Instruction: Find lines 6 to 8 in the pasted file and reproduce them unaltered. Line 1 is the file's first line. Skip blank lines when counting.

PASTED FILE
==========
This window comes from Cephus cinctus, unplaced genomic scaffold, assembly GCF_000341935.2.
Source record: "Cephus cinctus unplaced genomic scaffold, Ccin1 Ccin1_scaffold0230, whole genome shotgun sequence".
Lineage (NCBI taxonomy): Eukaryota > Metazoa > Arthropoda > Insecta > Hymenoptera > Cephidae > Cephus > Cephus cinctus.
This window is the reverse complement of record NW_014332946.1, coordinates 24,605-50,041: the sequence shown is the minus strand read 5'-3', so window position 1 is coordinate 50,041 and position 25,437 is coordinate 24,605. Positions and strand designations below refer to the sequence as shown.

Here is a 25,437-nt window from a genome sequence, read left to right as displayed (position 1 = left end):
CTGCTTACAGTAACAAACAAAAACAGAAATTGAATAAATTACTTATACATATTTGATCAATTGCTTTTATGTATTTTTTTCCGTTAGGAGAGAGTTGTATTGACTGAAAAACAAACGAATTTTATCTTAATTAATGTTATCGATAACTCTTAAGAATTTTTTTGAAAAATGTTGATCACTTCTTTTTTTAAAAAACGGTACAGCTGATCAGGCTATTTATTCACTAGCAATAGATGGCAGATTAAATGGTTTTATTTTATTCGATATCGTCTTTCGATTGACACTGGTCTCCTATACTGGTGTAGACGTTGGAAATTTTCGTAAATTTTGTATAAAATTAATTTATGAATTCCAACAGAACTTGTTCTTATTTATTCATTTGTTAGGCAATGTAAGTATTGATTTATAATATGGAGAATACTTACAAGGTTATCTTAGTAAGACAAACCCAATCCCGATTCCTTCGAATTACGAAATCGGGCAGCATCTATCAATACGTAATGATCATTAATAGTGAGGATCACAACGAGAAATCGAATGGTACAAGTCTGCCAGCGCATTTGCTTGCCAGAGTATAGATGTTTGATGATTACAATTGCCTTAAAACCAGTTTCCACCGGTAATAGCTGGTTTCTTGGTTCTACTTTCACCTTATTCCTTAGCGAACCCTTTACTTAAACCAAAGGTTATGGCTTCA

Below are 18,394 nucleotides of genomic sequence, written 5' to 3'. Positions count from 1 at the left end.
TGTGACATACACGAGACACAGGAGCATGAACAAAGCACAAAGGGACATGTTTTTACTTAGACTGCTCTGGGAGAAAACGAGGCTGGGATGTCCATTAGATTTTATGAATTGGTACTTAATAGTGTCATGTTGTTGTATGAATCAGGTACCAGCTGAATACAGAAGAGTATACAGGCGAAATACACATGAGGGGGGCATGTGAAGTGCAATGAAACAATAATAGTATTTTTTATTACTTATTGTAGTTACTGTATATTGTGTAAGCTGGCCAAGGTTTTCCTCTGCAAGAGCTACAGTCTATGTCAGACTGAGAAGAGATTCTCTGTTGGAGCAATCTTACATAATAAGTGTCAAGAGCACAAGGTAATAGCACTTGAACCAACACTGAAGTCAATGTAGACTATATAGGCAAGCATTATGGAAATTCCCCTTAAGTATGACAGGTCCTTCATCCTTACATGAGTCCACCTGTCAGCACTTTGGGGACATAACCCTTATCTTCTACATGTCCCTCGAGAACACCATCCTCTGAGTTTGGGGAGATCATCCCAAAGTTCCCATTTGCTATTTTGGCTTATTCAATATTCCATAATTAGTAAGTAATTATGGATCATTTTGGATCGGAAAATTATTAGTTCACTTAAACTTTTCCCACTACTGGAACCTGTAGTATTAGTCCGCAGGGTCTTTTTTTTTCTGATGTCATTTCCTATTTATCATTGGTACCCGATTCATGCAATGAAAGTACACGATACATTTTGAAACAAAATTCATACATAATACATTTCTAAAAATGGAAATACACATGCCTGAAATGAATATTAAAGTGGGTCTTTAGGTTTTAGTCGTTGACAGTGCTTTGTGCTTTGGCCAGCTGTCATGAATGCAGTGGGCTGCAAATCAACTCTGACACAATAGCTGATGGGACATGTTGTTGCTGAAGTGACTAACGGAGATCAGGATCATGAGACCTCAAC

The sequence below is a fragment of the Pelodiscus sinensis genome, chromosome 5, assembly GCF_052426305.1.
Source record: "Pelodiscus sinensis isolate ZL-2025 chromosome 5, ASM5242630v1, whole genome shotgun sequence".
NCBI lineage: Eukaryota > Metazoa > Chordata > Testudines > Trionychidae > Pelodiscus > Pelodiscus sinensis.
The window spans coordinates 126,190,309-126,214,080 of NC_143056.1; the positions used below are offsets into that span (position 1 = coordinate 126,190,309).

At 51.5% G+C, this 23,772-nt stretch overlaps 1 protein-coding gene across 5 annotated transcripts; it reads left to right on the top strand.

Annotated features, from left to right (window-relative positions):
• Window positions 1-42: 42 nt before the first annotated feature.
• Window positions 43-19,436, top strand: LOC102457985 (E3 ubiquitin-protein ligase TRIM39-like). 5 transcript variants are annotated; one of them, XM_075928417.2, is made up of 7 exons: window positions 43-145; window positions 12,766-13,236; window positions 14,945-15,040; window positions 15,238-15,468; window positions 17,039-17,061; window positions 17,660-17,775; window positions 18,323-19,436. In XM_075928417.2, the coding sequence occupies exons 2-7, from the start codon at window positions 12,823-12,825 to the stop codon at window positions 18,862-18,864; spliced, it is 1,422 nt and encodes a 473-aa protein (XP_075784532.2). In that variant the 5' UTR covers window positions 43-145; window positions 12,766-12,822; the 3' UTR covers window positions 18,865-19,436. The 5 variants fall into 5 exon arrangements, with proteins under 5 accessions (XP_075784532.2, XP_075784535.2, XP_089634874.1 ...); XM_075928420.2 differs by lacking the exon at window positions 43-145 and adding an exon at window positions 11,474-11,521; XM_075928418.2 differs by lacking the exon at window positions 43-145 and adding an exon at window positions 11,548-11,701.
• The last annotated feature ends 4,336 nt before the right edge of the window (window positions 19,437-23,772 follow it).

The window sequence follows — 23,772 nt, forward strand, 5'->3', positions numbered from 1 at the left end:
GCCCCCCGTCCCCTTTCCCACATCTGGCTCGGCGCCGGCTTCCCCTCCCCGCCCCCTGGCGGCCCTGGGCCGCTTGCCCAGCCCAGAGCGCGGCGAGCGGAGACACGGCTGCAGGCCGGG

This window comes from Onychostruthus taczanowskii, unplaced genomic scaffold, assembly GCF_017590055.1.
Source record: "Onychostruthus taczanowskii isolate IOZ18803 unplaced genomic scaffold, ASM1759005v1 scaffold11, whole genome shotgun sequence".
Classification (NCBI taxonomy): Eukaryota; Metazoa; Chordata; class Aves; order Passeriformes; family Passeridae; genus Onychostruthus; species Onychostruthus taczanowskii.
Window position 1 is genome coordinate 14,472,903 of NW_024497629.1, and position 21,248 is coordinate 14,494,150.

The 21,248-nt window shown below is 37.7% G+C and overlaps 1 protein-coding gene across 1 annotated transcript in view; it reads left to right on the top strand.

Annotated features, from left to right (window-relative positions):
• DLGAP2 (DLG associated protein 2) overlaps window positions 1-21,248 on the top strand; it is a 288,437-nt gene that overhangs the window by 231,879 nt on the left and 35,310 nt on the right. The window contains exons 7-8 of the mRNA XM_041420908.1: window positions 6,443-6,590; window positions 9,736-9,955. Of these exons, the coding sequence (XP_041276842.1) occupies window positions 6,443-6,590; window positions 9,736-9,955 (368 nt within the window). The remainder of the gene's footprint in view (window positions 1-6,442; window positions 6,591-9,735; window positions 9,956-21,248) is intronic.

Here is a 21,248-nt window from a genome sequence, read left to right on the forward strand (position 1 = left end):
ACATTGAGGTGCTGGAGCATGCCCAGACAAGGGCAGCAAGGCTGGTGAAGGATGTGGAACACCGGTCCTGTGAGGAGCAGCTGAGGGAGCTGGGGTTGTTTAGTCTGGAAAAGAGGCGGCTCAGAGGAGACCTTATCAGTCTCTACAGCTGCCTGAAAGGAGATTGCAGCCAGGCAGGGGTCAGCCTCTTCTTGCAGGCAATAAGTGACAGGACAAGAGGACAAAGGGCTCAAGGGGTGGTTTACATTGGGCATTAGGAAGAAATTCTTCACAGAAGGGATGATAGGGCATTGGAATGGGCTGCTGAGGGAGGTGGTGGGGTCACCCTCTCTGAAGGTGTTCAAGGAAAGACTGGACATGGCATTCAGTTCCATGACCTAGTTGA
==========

CTGCTTACAGTAACAAACAAAAACAGAAATTGAATAAATTACTTATACATATTTGATCAATTGCTTTTATGTATTTTTTTCCGTTAGGAGAGAGTTGTATTGACTGAAAAACAAACGAATTTTATCTTAATTAATGTTATCGATAACTCTTAAGAATTTTTTTGAAAAATGTTGATCACTTCTTTTTTTAAAAAACGGTACAGCTGATCAGGCTATTTATTCACTAGCAATAGATGGCAGATTAAATGGTTTTATTTTATTCGATATCGTCTTTCGATTGACACTGGTCTCCTATACTGGTGTAGACGTTGGAAATTTTCGTAAATTTTGTATAAAATTAATTTATGAATTCCAACAGAACTTGTTCTTATTTATTCATTTGTTAGGCAATGTAAGTATTGATTTATAATATGGAGAATACTTACAAGGTTATCTTAGTAAGACAAACCCAATCCCGATTCCTTCGAATTACGAAATCGGGCAGCATCTATCAATACGTAATGATCATTAATAGTGAGGATCACAACGAGAAATCGAATGGTACAAGTCTGCCAGCGCATTTGCTTGCCAGAGTATAGATGTTTGATGATTACAATTGCCTTAAAACCAGTTTCCACCGGTAATAGCTGGTTTCTTGGTTCTACTTTCACCTTATTCCTTAGCGAACCCTTTACTTAAACCAAAGGTTATGGCTTCA

Below are 18,394 nucleotides of genomic sequence, written 5' to 3'. Positions count from 1 at the left end.
TGTGACATACACGAGACACAGGAGCATGAACAAAGCACAAAGGGACATGTTTTTACTTAGACTGCTCTGGGAGAAAACGAGGCTGGGATGTCCATTAGATTTTATGAATTGGTACTTAATAGTGTCATGTTGTTGTATGAATCAGGTACCAGCTGAATACAGAAGAGTATACAGGCGAAATACACATGAGGGGGGCATGTGAAGTGCAATGAAACAATAATAGTATTTTTTATTACTTATTGTAGTTACTGTATATTGTGTAAGCTGGCCAAGGTTTTCCTCTGCAAGAGCTACAGTCTATGTCAGACTGAGAAGAGATTCTCTGTTGGAGCAATCTTACATAATAAGTGTCAAGAGCACAAGGTAATAGCACTTGAACCAACACTGAAGTCAATGTAGACTATATAGGCAAGCATTATGGAAATTCCCCTTAAGTATGACAGGTCCTTCATCCTTACATGAGTCCACCTGTCAGCACTTTGGGGACATAACCCTTATCTTCTACATGTCCCTCGAGAACACCATCCTCTGAGTTTGGGGAGATCATCCCAAAGTTCCCATTTGCTATTTTGGCTTATTCAATATTCCATAATTAGTAAGTAATTATGGATCATTTTGGATCGGAAAATTATTAGTTCACTTAAACTTTTCCCACTACTGGAACCTGTAGTATTAGTCCGCAGGGTCTTTTTTTTTCTGATGTCATTTCCTATTTATCATTGGTACCCGATTCATGCAATGAAAGTACACGATACATTTTGAAACAAAATTCATACATAATACATTTCTAAAAATGGAAATACACATGCCTGAAATGAATATTAAAGTGGGTCTTTAGGTTTTAGTCGTTGACAGTGCTTTGTGCTTTGGCCAGCTGTCATGAATGCAGTGGGCTGCAAATCAACTCTGACACAATAGCTGATGGGACATGTTGTTGCTGAAGTGACTAACGGAGATCAGGATCATGAGACCTCAAC